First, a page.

This summer, many birders who have birded across the southwest US were awarded an armchair tick with the AOU split of Western Scrub-Jay in to 2 species; Woodhouse's Scrub-Jay and California Scrub-Jay.
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This summer, many birders who have birded across the southwest US were awarded an armchair tick with the AOU split of Western Scrub-Jay in to 2 species; Woodhouse's Scrub-Jay and California Scrub-Jay. California Scrub-Jay is familiar sight and sound in my yard but scribbled notes of seeing "scrub jays" from a trip to Utah 20 years ago didn't give me any satisfaction to add Woodhouse's to my list purely based on range. However, a family holiday back to southern Utah this summer gave me a chance to actually spend a little time looking at Woodhouse's and an excuse to brush up ahead of time on the differences between the two species. This is a summary of existing published research and some of my own insights from looking at lots of photos on the web. Hopefully, it may be useful to others who are thinking of revisiting scrub-jays after the split. Feel free to use the comment box at the bottom of the article to give feedback and point out errors. All mistakes are my own. I'll do my best to make corrections and attributions as quickly as possible in order to make this summary accurate.
The scrub-jays of North America have had a pretty volatile taxonomic history in terms of splitting, lumping and re-splitting on the AOU checklist. However, it was recent DNA studies by Delaney (2008) among others that demonstrated California Scrub-Jay californica was as distinct from Woodhouse's Scrub-Jay woodhouseii as it is from the currently split and genetically isolated Island Scrub-Jay insularis of Santa Cruz Island off the southern California coast. This DNA research consequently formed part of the data in the 2009 proposal to split Western in to two species by Cicero, Dunn and Garrett.
The California Scrub-Jay californica occupies the "outer" or westernmost region of the range and Woodhouse's woodhouseii the "interior" or eastern part of the range. The two species currently barely overlap in range, although they come into proximity in the western Great Basin. In the Owens Valley of eastern California, Woodhouse's Scrub-Jay breeds in the dry mountain ranges to the east whilst California Scub-Jay is found in oak canyons to the west. The only place that possible hybridization occurs is the Pine Nut Mountains of Nevada. However, even in this small area of overlap, it appears that the region isn't overrun by large numbers of hybrids (Cicero, Dunn and Garrett 2009).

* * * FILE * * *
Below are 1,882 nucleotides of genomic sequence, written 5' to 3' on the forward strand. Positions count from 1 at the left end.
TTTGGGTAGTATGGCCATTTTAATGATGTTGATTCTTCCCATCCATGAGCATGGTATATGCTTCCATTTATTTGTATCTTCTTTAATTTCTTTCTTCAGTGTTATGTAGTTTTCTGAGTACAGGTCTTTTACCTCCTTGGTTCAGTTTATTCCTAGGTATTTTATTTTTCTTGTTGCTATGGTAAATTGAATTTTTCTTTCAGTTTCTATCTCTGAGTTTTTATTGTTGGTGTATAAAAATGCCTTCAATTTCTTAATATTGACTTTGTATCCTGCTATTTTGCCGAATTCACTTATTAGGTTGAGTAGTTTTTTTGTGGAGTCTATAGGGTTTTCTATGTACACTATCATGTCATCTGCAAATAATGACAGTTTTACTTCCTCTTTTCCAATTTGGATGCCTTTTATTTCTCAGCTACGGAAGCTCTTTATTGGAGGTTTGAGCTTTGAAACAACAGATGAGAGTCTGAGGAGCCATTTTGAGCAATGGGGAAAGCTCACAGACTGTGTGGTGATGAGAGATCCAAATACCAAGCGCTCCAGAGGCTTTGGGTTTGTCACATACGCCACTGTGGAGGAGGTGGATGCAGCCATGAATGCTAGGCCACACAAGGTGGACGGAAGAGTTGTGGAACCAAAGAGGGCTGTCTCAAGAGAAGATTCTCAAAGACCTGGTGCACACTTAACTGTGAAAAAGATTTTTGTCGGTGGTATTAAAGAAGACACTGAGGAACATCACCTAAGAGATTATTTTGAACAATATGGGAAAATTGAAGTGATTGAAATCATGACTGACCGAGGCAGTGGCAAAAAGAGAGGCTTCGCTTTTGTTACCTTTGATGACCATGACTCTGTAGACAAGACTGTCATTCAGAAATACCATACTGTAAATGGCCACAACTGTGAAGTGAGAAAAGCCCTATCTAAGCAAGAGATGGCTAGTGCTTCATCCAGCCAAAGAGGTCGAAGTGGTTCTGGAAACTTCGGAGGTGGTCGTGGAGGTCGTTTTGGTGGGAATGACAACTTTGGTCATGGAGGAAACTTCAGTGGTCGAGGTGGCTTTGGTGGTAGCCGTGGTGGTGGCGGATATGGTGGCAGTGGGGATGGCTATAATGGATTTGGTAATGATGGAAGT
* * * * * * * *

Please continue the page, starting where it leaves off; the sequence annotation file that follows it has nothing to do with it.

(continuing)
As noted above, the scrub-jays have had a bit of an identity crisis over the past century, when it comes to AOU recognition. The 3rd edition of the AOU Check-list saw no fewer than 6 species of Aphelocoma Jay in the US. These included Florida, California, Woodhouse's, Blue-eared, Texas and Santa Cruz Jays. The 4th edition (1931) kept Santa Cruz insularis and Florida Scrub-Jays coerulescens as separate species but lumped the rest in to the "Western" complex. The 5th edition in 1957 went even further and lumped all of them including Florida and Santa Cruz back in to a single species Scrub Jay Aphelocoma coerulescens. The 6th edition (1983) alluded to the possibility that there could be four species (Island, California, Woodhouse's and Florida). But it wasn't until 1995 that Island and Florida Scrub-Jays were split out again as separate species with a note that Western Scrub-Jay may actually contain two species californica and woodhouseii. Despite notes in Check-list editions since then confirming the belief that more than one species was involved, "Western" Scrub-Jay remained in effect until 2016.
An old photo-differences between CASJ and WOSJ are even more obvious in captivity! Here's a side-by-side comparison pic.twitter.com/bob0XyPZJh— Lauren Harter (@Lauren_B_Harter) September 6, 2016